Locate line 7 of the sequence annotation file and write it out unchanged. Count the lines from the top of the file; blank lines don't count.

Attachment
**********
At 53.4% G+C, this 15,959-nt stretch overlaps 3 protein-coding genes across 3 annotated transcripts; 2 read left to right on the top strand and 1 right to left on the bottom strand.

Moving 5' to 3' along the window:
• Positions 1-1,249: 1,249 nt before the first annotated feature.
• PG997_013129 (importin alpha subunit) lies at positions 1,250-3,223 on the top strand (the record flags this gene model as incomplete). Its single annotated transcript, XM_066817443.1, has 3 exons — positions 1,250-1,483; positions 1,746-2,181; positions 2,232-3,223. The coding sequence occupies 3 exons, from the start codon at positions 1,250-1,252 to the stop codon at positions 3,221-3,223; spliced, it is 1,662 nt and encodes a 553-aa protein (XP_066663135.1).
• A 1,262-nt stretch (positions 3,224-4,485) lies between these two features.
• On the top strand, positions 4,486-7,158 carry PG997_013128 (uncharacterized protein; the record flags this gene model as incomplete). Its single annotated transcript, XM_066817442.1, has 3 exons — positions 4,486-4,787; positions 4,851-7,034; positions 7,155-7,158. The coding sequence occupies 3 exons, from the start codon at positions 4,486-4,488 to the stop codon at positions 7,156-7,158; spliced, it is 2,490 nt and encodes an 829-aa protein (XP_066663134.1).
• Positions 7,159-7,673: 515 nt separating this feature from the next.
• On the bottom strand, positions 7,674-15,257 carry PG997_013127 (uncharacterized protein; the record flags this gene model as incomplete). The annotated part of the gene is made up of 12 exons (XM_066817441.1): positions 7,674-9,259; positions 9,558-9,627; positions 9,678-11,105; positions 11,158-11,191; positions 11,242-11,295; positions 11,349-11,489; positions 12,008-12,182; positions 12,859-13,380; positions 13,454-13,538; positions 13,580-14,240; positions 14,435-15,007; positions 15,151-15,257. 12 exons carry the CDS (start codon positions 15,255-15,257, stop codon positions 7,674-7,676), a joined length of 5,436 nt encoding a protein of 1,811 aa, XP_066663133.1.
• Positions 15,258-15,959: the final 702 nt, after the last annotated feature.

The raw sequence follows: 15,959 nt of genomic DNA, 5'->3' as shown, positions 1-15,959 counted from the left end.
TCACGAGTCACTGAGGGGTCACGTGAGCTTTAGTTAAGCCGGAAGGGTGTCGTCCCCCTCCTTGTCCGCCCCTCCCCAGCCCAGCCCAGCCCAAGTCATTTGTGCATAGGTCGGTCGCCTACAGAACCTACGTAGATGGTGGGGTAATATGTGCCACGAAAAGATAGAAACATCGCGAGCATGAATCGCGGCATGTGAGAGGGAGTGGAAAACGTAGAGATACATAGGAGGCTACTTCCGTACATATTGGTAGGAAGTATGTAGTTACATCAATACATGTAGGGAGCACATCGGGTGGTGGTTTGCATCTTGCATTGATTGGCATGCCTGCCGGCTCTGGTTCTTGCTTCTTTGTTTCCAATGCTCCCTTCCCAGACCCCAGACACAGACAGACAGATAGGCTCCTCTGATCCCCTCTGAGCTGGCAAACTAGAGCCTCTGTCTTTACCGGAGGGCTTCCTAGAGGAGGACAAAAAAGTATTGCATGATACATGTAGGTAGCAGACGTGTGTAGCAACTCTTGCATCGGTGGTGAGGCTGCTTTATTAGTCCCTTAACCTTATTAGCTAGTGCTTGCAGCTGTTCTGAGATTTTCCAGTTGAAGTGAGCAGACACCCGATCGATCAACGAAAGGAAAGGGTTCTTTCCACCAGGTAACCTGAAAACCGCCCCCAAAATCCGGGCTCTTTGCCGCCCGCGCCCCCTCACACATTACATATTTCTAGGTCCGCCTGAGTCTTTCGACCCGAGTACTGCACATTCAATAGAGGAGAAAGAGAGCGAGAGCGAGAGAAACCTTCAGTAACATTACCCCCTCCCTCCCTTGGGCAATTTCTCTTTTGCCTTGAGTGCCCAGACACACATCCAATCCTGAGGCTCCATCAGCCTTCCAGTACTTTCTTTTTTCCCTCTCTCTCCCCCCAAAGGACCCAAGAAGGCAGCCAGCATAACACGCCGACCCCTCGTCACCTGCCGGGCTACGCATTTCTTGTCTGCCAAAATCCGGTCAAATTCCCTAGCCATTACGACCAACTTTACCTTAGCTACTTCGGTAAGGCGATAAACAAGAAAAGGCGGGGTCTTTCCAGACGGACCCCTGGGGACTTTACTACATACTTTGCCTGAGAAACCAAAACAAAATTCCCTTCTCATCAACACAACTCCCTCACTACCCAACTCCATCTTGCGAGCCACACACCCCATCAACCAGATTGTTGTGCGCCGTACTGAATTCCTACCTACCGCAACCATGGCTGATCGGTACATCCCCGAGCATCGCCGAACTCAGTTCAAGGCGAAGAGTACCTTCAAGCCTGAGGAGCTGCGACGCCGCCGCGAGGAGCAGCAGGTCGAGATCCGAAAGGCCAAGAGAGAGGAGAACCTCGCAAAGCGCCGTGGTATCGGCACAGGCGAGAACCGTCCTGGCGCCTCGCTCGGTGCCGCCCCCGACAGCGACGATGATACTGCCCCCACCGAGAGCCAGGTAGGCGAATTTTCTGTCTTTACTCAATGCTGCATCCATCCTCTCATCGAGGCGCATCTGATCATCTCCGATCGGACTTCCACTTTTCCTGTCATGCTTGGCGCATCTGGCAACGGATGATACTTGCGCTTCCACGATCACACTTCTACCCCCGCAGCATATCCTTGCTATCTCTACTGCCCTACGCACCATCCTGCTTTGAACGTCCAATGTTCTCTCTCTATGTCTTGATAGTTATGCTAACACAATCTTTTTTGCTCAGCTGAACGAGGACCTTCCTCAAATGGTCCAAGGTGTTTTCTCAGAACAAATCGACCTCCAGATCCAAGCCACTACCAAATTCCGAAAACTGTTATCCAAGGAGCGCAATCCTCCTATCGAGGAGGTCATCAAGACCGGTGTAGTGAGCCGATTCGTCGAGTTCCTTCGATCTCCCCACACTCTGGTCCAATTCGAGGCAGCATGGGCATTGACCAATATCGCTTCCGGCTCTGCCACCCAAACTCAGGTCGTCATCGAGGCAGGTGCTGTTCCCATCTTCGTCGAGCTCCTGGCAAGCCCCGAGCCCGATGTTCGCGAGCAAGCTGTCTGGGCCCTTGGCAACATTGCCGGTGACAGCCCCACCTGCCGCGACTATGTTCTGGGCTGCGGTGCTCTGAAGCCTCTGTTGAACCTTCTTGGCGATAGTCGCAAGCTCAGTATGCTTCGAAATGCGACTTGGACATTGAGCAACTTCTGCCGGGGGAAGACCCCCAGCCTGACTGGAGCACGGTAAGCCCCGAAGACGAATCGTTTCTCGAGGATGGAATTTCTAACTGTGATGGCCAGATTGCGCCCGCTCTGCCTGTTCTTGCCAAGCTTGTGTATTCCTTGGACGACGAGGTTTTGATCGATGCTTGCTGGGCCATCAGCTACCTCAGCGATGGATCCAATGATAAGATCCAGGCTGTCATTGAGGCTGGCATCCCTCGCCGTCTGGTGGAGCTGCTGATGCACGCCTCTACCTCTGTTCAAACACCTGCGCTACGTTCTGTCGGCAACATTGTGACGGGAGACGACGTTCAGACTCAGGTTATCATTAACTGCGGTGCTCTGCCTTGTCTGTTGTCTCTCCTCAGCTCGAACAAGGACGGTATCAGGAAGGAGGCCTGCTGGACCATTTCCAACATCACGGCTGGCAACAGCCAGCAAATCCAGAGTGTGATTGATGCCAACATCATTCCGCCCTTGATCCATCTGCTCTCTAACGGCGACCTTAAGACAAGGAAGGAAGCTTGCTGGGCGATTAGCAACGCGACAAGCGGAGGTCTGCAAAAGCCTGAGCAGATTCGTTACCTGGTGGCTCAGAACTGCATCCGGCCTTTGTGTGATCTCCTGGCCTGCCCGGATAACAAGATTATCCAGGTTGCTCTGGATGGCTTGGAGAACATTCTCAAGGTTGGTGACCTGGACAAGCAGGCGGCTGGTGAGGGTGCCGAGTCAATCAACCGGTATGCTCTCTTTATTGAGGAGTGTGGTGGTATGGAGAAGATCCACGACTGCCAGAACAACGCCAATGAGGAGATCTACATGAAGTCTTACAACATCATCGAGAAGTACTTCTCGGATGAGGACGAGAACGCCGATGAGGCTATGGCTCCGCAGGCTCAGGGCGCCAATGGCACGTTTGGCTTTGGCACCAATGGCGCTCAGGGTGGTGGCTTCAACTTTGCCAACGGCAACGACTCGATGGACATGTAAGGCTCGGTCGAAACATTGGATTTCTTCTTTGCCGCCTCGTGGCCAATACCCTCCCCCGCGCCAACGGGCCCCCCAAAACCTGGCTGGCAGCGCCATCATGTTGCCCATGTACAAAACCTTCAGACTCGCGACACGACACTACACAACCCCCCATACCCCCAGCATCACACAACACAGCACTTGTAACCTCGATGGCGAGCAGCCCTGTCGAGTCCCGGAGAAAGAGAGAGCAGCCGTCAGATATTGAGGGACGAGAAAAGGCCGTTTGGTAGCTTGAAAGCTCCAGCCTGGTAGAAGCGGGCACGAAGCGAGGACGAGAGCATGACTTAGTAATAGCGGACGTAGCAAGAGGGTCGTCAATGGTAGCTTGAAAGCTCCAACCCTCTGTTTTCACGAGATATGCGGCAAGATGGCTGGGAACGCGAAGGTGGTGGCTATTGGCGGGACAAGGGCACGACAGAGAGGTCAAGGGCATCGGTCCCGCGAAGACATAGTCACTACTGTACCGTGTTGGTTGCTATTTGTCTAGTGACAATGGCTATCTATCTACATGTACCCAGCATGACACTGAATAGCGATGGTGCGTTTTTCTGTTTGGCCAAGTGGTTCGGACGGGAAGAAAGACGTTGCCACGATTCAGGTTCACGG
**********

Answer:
• Positions 7,159-7,673: 515 nt separating this feature from the next.